Samsung Galaxy S21 Ultra first look: Big has never looked so beautiful
Pockets beware, the giant smartphone is back with a sleeker camera and a super processor
The first major smartphone launch of the year has arrived, and it comes in the form of the Samsung Galaxy S21 range. The South Korean giant is following a phenomenal year for phone sales, and the S21 promises to be another slam dunk. The company also unveiled its new Exynos 2100 chipset which has been developed with a 5nm process, similar to what was used to develop the chips for both the iPhone 12 and the Huawei Mate 40.
For the second year in a row, Samsung's Galaxy S range comes with a monstrous 'Ultra' model. The S21 Ultra is the largest of the new devices and true to its name, it really is Ultra; each element is ridiculously big, stupendously powerful and slightly daunting. It's the smartphone equivalent of a monster truck, aimed at those who truly believe bigger is better.
Samsung Galaxy S21 Ultra first look: Design
We're not exaggerating, either - trouser pockets, beware. The S21 Ultra is a whopping 75.6mm wide and 165.1 mm tall. For context, the biggest iPhone, the 12 Pro Max, is noticeably shorter at 160.8mm, and the Ultra also weighs 228g which will almost be a mini workout for the hand. But you don't buy the S21 Ultra and complain that it's too big; that's the whole point. And in actual fact, it's slightly smaller than last year's S20 Ultra.
The biggest change to the design is the camera module, which now wraps around the top corner of the device and blends into the aluminium chassis. Beyond that, there haven't been many alterations to the design or the layout of the display. Somehow, though, that seems enough to differentiate the S21 Ultra from the S20 Ultra. It's this subtlety of design that Samsung has mastered; it only comes in green and black. There is a 'Phantom Violet' option for the S21, but the Ultra doesn't need it when it reflects light in such a pleasing way. It's fair to say that very few manufacturers can consistently produce designs as eye-catching as Samsung.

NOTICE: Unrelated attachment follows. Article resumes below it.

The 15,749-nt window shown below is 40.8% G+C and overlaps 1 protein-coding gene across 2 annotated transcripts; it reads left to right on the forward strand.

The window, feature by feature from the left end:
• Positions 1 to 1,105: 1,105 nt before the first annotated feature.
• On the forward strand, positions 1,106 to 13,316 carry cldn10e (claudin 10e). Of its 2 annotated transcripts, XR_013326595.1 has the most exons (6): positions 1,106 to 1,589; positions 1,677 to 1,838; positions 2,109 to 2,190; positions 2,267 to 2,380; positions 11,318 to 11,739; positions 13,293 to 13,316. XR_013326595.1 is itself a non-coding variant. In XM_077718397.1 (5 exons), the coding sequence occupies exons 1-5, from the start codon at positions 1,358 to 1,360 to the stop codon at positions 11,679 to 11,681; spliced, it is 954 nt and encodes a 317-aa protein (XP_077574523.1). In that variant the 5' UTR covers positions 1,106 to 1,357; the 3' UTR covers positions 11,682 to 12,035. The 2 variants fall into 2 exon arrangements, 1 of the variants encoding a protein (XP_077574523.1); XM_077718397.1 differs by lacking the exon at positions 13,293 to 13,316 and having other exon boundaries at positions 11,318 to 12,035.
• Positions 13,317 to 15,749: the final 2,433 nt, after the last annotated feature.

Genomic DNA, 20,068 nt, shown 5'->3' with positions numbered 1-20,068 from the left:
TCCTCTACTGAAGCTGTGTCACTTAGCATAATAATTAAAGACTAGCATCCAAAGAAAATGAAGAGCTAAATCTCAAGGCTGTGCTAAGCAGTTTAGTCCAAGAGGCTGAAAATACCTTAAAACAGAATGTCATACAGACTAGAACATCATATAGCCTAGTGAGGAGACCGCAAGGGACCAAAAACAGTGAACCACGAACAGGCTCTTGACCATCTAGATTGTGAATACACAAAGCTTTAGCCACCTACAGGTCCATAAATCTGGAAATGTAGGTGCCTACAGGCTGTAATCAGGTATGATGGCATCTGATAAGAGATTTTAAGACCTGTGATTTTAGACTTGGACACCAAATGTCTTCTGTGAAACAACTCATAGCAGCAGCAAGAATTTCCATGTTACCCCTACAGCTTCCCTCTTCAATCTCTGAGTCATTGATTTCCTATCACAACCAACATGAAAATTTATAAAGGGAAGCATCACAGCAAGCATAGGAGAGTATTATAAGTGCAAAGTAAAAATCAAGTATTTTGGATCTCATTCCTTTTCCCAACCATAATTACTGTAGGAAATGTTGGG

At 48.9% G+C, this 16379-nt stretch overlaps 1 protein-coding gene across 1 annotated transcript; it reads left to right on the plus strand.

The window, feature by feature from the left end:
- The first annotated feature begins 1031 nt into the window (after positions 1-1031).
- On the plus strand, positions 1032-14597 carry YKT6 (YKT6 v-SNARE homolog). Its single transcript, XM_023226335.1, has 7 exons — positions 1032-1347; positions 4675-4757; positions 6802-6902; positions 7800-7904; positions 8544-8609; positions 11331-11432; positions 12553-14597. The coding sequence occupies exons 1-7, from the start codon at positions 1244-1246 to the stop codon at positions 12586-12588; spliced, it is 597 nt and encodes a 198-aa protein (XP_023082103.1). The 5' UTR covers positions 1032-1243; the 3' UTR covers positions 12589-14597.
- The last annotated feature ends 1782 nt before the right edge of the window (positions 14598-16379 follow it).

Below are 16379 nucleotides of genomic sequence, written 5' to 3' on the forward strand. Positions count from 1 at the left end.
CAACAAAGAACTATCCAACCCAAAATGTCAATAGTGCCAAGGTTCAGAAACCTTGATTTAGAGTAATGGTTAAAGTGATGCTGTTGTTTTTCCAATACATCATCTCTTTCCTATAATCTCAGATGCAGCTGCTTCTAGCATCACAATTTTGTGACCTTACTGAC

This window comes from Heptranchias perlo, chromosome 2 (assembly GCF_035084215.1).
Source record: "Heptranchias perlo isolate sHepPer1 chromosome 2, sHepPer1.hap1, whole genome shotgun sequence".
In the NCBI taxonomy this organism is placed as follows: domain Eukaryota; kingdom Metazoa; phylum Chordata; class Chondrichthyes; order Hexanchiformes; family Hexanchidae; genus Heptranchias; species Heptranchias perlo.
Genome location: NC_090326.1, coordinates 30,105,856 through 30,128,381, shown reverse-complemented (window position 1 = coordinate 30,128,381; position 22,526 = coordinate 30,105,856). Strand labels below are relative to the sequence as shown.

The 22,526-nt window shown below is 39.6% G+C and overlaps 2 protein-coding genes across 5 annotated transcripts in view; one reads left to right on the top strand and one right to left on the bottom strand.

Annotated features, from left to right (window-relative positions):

Samsung Galaxy S21 Ultra first look: Display
One of the most eye-catching elements is the screen, and the S21 Ultra has a big 6.8in WQHD+ AMOLED display. The 'W' part stands for wide and you can expect a 2,960 x 1,440 resolution here. This may be too large for some to operate with one hand (although there will be a 'single-handed' mode for ease of use) but it is brilliant for streaming.
As with other recent Galaxy devices, the big draw will once again be the 120Hz refresh rate. On the S20 Ultra, this was smoother than a butter sculpture of Barry White. There is reasonable concern that this could drain battery life much faster than with a lower refresh rate, as it did on the S20 Ultra, but the hope this year is that improved battery optimisation will help.
In terms of quality, the display on last year's Note 20 Ultra fell a little short of Samsung's high standards. The company usually delivers high-quality screens with vivid colours and good brightness levels though, so a decent score on the S21 Ultra shouldn't be unexpected.
Samsung Galaxy S21 Ultra first look: Specs and features
The S21 ultra is powered by Samsung's newly-unveiled Exynos 2100 chipset. Like Huawei's Kirin 9000 and Apple's A14 Bionic, the Exynos 2100 has been developed with a 5nm process, which would now appear to be the standard of the market. It will be interesting to see how other manufacturers such as OnePlus and Sony compete here. It's worth noting, however, that Google opted for Qualcomm's mid-range Snapdragon 765G processor in its Pixel 5, partly because smartphones don't necessarily need the level of performance that more expensive cutting-edge chips can deliver.